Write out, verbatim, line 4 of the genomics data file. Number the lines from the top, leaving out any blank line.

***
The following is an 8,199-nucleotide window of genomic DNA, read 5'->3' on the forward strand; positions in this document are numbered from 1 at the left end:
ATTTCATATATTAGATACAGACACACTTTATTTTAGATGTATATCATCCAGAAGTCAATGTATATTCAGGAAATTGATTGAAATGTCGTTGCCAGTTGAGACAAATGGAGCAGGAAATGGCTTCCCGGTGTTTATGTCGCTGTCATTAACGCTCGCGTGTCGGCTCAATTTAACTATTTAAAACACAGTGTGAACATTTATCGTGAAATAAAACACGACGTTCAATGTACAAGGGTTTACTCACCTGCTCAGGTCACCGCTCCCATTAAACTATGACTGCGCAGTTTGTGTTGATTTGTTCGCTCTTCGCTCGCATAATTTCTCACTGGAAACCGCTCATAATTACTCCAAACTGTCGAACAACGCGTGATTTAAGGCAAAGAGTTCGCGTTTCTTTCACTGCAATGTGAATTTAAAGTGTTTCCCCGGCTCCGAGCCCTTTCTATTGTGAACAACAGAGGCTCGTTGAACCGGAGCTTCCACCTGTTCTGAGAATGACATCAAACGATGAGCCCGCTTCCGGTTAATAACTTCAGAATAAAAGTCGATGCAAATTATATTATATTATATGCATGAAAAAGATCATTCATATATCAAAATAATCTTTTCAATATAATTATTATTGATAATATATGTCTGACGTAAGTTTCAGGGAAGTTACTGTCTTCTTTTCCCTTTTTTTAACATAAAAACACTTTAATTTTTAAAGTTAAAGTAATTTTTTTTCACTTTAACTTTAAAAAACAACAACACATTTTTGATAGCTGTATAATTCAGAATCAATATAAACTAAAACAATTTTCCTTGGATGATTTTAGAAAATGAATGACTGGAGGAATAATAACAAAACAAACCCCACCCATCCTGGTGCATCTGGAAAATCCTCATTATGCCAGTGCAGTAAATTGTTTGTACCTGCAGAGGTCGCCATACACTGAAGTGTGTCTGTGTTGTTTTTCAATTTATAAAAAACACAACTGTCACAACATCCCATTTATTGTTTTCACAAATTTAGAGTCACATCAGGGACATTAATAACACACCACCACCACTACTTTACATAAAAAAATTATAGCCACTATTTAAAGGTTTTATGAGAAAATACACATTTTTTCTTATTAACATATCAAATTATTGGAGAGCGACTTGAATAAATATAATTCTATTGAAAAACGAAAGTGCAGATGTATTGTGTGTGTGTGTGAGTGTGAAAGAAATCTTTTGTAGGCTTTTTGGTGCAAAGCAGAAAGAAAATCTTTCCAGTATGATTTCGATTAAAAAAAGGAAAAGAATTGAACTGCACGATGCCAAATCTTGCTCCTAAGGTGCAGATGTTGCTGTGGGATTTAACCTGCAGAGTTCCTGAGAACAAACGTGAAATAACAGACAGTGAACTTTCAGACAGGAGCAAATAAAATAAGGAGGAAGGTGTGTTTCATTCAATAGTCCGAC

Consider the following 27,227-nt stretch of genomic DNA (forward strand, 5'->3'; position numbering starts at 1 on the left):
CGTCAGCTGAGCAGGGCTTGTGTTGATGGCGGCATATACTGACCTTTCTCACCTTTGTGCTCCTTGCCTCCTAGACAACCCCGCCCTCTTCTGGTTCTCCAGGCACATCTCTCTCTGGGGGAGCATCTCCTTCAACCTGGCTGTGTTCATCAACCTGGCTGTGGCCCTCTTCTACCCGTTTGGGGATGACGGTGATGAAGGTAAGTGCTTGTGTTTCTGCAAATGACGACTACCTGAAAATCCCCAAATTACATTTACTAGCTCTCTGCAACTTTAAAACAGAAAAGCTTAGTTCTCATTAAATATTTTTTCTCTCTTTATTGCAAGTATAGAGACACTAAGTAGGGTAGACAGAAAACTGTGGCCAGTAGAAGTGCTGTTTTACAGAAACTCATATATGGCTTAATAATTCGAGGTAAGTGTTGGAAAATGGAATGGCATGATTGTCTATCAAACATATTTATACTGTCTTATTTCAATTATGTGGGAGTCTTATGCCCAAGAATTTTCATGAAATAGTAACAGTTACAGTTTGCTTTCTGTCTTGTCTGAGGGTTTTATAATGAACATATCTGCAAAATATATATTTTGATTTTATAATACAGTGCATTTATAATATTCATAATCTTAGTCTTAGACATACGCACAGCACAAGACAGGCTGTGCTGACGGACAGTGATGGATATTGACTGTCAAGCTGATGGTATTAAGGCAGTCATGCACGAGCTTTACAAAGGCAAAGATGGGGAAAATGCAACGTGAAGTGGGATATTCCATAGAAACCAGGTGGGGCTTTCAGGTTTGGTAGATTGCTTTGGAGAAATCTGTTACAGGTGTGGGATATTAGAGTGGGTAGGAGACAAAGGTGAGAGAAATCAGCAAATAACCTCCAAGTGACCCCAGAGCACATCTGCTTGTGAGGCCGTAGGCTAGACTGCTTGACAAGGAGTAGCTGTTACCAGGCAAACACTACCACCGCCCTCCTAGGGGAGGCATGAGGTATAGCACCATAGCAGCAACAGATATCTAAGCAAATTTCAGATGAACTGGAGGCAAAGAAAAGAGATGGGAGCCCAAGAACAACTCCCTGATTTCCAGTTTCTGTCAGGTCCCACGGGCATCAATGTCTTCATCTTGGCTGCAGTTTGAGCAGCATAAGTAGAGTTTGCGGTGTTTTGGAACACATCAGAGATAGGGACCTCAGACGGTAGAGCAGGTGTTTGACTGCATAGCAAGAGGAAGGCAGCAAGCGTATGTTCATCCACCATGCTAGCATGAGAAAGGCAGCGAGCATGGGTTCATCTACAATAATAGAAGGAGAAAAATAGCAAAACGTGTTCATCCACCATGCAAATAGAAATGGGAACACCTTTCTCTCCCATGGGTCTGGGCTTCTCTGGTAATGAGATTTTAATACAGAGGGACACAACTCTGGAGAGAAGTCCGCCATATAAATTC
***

CGTCAGCTGAGCAGGGCTTGTGTTGATGGCGGCATATACTGACCTTTCTCACCTTTGTGCTCCTTGCCTCCTAGACAACCCCGCCCTCTTCTGGTTCTCCAGGCACATCTCTCTCTGGGGGAGCATCTCCTTCAACCTGGCTGTGTTCATCAACCTGGCTGTGGCCCTCTTCTACCCGTTTGGGGATGACGGTGATGAAGGTAAGTGCTTGTGTTTCTGCAAATGACGACTACCTGAAAATCCCCAAATTACATTTACTAGCTCTCTGCAACTTTAAAACAGAAAAGCTTAGTTCTCATTAAATATTTTTTCTCTCTTTATTGCAAGTATAGAGACACTAAGTAGGGTAGACAGAAAACTGTGGCCAGTAGAAGTGCTGTTTTACAGAAACTCATATATGGCTTAATAATTCGAGGTAAGTGTTGGAAAATGGAATGGCATGATTGTCTATCAAACATATTTATACTGTCTTATTTCAATTATGTGGGAGTCTTATGCCCAAGAATTTTCATGAAATAGTAACAGTTACAGTTTGCTTTCTGTCTTGTCTGAGGGTTTTATAATGAACATATCTGCAAAATATATATTTTGATTTTATAATACAGTGCATTTATAATATTCATAATCTTAGTCTTAGACATACGCACAGCACAAGACAGGCTGTGCTGACGGACAGTGATGGATATTGACTGTCAAGCTGATGGTATTAAGGCAGTCATGCACGAGCTTTACAAAGGCAAAGATGGGGAAAATGCAACGTGAAGTGGGATATTCCATAGAAACCAGGTGGGGCTTTCAGGTTTGGTAGATTGCTTTGGAGAAATCTGTTACAGGTGTGGGATATTAGAGTGGGTAGGAGACAAAGGTGAGAGAAATCAGCAAATAACCTCCAAGTGACCCCAGAGCACATCTGCTTGTGAGGCCGTAGGCTAGACTGCTTGACAAGGAGTAGCTGTTACCAGGCAAACACTACCACCGCCCTCCTAGGGGAGGCATGAGGTATAGCACCATAGCAGCAACAGATATCTAAGCAAATTTCAGATGAACTGGAGGCAAAGAAAAGAGATGGGAGCCCAAGAACAACTCCCTGATTTCCAGTTTCTGTCAGGTCCCACGGGCATCAATGTCTTCATCTTGGCTGCAGTTTGAGCAGCATAAGTAGAGTTTGCGGTGTTTTGGAACACATCAGAGATAGGGACCTCAGACGGTAGAGCAGGTGTTTGACTGCATAGCAAGAGGAAGGCAGCAAGCGTATGTTCATCCACCATGCTAGCATGAGAAAGGCAGCGAGCATGGGTTCATCTACAATAATAGAAGGAGAAAAATAGCAAAACGTGTTCATCCACCATGCAAATAGAAATGGGAACACCTTTCTCTCCCATGGGTCTGGGCTTCTCTGGTAATGAGATTTTAATACAGAGGGACACAACTCTGGAGAGAAGTCCGCCATATAAATTC